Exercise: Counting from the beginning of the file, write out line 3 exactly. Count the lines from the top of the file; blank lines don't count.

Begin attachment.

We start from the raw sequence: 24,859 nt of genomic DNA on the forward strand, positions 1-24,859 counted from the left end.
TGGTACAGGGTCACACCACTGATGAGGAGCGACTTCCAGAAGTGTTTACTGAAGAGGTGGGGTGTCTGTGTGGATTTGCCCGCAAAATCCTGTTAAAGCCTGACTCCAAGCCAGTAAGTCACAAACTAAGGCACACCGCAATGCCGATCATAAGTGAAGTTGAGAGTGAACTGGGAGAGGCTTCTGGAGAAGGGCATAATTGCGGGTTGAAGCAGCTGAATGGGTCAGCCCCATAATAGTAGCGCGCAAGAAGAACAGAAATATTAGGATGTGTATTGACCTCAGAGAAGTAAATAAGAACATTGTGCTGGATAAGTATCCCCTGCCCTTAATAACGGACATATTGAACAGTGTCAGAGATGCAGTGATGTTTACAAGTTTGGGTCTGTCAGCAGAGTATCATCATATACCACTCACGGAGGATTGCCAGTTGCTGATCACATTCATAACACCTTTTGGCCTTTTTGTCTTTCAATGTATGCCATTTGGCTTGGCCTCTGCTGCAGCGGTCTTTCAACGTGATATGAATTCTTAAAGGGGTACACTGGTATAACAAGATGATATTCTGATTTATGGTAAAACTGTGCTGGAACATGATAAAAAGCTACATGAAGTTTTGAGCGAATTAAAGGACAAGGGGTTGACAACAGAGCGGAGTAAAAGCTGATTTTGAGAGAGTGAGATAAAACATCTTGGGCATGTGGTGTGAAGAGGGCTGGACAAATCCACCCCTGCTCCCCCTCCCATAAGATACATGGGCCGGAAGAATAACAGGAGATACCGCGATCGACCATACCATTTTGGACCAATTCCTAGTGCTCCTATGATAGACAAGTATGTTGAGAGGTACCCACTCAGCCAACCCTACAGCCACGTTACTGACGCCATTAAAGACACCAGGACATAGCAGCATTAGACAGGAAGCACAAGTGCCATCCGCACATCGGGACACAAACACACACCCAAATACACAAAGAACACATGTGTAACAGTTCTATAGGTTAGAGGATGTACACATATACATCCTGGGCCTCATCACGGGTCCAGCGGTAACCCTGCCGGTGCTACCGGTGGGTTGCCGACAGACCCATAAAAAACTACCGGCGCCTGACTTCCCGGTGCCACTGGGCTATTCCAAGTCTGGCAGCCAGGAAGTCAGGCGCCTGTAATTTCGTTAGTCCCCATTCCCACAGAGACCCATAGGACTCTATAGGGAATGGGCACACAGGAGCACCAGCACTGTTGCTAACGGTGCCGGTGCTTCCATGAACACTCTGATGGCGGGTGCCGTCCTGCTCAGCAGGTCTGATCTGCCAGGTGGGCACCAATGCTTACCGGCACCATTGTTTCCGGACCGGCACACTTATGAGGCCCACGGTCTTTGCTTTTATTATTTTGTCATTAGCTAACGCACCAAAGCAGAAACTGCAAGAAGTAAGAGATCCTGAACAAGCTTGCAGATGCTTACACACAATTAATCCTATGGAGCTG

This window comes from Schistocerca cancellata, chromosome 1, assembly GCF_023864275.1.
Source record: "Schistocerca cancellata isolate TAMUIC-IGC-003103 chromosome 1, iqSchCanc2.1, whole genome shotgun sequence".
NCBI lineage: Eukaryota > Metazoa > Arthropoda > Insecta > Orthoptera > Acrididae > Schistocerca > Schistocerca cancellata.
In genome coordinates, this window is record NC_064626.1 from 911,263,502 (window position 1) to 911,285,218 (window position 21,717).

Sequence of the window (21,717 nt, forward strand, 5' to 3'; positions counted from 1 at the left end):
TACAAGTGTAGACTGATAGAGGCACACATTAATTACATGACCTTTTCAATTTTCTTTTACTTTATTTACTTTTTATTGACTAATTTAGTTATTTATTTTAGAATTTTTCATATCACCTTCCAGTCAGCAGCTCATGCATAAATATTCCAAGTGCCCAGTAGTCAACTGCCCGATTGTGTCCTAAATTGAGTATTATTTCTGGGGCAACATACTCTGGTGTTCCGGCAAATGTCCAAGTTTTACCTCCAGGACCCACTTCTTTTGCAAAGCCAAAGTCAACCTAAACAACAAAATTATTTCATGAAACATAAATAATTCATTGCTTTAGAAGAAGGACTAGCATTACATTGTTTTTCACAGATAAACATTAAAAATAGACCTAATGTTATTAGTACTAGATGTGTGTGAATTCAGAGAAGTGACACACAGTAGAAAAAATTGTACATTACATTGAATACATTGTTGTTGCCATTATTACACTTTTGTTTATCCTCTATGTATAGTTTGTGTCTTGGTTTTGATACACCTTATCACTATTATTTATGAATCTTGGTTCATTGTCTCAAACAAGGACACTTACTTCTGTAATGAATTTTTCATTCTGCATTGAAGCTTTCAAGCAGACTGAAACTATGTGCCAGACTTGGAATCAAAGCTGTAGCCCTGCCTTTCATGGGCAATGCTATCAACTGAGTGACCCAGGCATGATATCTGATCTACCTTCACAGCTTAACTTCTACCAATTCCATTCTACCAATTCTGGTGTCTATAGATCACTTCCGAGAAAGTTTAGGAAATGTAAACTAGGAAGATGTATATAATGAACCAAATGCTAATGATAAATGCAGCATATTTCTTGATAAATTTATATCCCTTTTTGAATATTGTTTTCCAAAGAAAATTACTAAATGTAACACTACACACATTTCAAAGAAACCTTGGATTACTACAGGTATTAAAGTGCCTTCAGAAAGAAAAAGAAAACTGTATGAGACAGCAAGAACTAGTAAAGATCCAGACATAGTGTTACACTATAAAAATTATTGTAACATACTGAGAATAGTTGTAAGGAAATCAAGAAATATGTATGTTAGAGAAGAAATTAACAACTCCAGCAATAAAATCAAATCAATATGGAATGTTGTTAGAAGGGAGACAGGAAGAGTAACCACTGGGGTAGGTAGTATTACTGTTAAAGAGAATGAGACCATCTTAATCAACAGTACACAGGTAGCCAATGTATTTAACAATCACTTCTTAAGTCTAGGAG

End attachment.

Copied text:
This window comes from Schistocerca cancellata, chromosome 1, assembly GCF_023864275.1.